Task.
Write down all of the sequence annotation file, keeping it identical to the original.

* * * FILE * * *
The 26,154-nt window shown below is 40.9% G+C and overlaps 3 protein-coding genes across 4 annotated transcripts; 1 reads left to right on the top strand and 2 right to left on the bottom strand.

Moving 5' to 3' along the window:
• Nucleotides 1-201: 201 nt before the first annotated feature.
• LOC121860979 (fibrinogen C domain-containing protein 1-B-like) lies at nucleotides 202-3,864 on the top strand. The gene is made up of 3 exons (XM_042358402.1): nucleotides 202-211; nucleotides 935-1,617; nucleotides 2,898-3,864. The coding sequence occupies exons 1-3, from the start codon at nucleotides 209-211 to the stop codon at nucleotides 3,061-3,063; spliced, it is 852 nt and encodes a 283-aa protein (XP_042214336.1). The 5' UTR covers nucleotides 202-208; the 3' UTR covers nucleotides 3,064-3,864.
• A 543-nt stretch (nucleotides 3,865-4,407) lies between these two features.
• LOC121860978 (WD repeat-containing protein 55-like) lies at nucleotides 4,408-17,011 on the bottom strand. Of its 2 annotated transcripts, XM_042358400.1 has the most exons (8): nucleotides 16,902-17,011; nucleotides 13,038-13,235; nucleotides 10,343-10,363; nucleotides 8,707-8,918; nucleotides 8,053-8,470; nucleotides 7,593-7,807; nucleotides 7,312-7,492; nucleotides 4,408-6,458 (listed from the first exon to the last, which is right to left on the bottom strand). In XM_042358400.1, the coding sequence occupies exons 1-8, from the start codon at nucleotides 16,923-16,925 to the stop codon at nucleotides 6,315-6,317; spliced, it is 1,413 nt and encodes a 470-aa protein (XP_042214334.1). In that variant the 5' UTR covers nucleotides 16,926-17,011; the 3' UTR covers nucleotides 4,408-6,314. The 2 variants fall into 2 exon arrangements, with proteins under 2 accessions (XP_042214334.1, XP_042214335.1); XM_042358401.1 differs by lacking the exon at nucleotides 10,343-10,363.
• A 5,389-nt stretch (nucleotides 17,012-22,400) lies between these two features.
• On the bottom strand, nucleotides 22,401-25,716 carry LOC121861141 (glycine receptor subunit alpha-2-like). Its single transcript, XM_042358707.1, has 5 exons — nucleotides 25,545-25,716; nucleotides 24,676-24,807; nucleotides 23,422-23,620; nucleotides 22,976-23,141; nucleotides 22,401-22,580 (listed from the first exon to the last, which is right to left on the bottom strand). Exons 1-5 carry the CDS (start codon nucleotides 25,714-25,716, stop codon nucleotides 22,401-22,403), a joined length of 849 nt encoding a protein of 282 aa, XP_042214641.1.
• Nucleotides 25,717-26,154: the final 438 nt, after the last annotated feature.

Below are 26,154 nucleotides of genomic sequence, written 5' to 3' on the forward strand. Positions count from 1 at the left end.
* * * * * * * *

The 26,154-nt window shown below is 40.9% G+C and overlaps 3 protein-coding genes across 4 annotated transcripts; 1 reads left to right on the top strand and 2 right to left on the bottom strand.

Moving 5' to 3' along the window:
• Nucleotides 1-201: 201 nt before the first annotated feature.
• LOC121860979 (fibrinogen C domain-containing protein 1-B-like) lies at nucleotides 202-3,864 on the top strand. The gene is made up of 3 exons (XM_042358402.1): nucleotides 202-211; nucleotides 935-1,617; nucleotides 2,898-3,864. The coding sequence occupies exons 1-3, from the start codon at nucleotides 209-211 to the stop codon at nucleotides 3,061-3,063; spliced, it is 852 nt and encodes a 283-aa protein (XP_042214336.1). The 5' UTR covers nucleotides 202-208; the 3' UTR covers nucleotides 3,064-3,864.
• A 543-nt stretch (nucleotides 3,865-4,407) lies between these two features.
• LOC121860978 (WD repeat-containing protein 55-like) lies at nucleotides 4,408-17,011 on the bottom strand. Of its 2 annotated transcripts, XM_042358400.1 has the most exons (8): nucleotides 16,902-17,011; nucleotides 13,038-13,235; nucleotides 10,343-10,363; nucleotides 8,707-8,918; nucleotides 8,053-8,470; nucleotides 7,593-7,807; nucleotides 7,312-7,492; nucleotides 4,408-6,458 (listed from the first exon to the last, which is right to left on the bottom strand). In XM_042358400.1, the coding sequence occupies exons 1-8, from the start codon at nucleotides 16,923-16,925 to the stop codon at nucleotides 6,315-6,317; spliced, it is 1,413 nt and encodes a 470-aa protein (XP_042214334.1). In that variant the 5' UTR covers nucleotides 16,926-17,011; the 3' UTR covers nucleotides 4,408-6,314. The 2 variants fall into 2 exon arrangements, with proteins under 2 accessions (XP_042214334.1, XP_042214335.1); XM_042358401.1 differs by lacking the exon at nucleotides 10,343-10,363.
• A 5,389-nt stretch (nucleotides 17,012-22,400) lies between these two features.
• On the bottom strand, nucleotides 22,401-25,716 carry LOC121861141 (glycine receptor subunit alpha-2-like). Its single transcript, XM_042358707.1, has 5 exons — nucleotides 25,545-25,716; nucleotides 24,676-24,807; nucleotides 23,422-23,620; nucleotides 22,976-23,141; nucleotides 22,401-22,580 (listed from the first exon to the last, which is right to left on the bottom strand). Exons 1-5 carry the CDS (start codon nucleotides 25,714-25,716, stop codon nucleotides 22,401-22,403), a joined length of 849 nt encoding a protein of 282 aa, XP_042214641.1.
• Nucleotides 25,717-26,154: the final 438 nt, after the last annotated feature.

Below are 26,154 nucleotides of genomic sequence, written 5' to 3' on the forward strand. Positions count from 1 at the left end.